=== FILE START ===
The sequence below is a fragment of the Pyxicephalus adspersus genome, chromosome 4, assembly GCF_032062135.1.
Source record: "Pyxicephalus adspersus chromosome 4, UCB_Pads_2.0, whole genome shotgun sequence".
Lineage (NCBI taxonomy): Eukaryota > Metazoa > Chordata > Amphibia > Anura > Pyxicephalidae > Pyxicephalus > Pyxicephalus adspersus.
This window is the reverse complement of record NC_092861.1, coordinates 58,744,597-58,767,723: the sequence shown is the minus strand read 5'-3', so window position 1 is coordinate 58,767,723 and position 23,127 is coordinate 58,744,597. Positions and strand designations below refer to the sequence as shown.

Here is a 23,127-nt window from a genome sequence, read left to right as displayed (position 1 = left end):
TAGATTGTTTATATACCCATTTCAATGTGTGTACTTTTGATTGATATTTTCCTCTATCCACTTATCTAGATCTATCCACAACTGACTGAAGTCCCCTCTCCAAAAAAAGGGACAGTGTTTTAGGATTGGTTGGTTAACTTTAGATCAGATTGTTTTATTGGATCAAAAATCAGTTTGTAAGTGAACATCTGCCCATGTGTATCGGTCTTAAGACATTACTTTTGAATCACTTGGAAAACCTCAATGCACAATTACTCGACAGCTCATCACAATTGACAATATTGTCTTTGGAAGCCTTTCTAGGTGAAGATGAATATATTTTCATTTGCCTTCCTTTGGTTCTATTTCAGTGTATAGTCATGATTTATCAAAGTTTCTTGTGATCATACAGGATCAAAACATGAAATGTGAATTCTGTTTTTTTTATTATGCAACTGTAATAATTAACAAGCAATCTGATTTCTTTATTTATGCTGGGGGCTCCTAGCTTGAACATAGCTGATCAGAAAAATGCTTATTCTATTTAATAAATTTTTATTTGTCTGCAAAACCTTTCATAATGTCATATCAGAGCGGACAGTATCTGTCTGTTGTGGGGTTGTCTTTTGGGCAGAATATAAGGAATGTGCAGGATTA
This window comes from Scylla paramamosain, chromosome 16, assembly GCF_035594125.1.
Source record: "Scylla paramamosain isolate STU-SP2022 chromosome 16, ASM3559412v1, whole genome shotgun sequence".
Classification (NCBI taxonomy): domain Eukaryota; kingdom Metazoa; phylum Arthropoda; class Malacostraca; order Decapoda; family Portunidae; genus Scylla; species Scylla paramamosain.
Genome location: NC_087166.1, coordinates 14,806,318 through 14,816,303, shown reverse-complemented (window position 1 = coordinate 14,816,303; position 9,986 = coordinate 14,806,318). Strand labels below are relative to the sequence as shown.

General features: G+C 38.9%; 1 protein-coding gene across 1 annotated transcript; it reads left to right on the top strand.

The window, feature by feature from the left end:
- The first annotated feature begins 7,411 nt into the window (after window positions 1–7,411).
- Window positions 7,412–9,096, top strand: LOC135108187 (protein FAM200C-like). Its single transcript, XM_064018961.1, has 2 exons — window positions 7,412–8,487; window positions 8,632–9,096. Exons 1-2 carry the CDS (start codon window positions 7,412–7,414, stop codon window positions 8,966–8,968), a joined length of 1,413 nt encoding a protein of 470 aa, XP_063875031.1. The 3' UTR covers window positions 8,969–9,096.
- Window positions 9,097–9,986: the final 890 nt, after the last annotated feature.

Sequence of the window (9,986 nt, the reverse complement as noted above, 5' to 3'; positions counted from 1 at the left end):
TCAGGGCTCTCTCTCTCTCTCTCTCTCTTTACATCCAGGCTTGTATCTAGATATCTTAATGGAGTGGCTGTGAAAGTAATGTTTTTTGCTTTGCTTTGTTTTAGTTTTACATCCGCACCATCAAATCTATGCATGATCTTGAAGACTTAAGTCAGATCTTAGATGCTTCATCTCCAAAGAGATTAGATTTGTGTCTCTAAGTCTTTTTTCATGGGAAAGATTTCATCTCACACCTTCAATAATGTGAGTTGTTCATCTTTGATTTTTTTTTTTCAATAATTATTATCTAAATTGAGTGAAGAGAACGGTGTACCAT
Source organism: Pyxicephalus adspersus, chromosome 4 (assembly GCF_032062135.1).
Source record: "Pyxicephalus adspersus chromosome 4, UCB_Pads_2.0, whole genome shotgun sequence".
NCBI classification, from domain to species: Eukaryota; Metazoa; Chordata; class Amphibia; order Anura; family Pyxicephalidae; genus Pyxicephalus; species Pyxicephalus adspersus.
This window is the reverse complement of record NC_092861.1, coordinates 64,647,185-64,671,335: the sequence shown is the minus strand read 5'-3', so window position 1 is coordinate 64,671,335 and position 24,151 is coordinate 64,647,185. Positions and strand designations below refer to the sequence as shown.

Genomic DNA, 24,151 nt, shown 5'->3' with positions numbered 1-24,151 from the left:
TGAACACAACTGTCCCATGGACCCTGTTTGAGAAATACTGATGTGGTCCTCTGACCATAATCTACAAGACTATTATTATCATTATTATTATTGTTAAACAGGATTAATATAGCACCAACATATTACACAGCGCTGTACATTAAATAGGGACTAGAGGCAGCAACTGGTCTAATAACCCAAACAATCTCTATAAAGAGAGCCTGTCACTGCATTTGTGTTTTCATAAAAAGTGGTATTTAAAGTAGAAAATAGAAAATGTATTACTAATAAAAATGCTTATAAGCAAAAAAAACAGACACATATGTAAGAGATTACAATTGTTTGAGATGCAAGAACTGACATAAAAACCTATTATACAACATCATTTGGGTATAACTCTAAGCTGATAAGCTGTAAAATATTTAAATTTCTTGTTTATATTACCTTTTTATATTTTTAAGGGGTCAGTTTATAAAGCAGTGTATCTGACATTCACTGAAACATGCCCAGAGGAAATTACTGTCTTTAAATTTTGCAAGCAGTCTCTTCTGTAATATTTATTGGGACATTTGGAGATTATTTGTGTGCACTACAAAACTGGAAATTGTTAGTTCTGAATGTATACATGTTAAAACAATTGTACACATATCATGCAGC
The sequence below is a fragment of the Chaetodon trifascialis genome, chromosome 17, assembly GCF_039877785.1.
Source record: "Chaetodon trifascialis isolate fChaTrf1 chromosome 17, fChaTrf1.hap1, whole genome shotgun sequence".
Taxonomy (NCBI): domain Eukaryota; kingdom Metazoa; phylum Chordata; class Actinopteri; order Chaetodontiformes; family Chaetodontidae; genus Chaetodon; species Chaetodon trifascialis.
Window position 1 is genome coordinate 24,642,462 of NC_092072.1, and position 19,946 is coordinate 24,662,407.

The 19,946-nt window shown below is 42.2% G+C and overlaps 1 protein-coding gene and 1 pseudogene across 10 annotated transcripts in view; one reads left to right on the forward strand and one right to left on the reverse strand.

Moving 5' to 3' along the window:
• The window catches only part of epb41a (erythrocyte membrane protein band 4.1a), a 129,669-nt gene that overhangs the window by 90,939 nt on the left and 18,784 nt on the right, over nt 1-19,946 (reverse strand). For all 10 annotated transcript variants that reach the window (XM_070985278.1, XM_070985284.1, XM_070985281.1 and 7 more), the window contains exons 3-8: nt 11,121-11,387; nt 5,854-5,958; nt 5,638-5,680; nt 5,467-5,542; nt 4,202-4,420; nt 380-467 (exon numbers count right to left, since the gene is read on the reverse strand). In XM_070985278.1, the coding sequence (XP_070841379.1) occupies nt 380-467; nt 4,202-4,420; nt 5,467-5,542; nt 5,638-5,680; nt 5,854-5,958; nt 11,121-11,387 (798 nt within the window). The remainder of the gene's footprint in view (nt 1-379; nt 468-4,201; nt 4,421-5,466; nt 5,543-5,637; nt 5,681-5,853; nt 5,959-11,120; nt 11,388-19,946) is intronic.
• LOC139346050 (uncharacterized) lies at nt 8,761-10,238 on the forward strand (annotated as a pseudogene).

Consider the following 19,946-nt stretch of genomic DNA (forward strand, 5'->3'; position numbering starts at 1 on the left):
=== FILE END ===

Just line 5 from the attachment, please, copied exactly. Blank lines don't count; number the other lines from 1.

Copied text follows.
Here is a 23,127-nt window from a genome sequence, read left to right as displayed (position 1 = left end):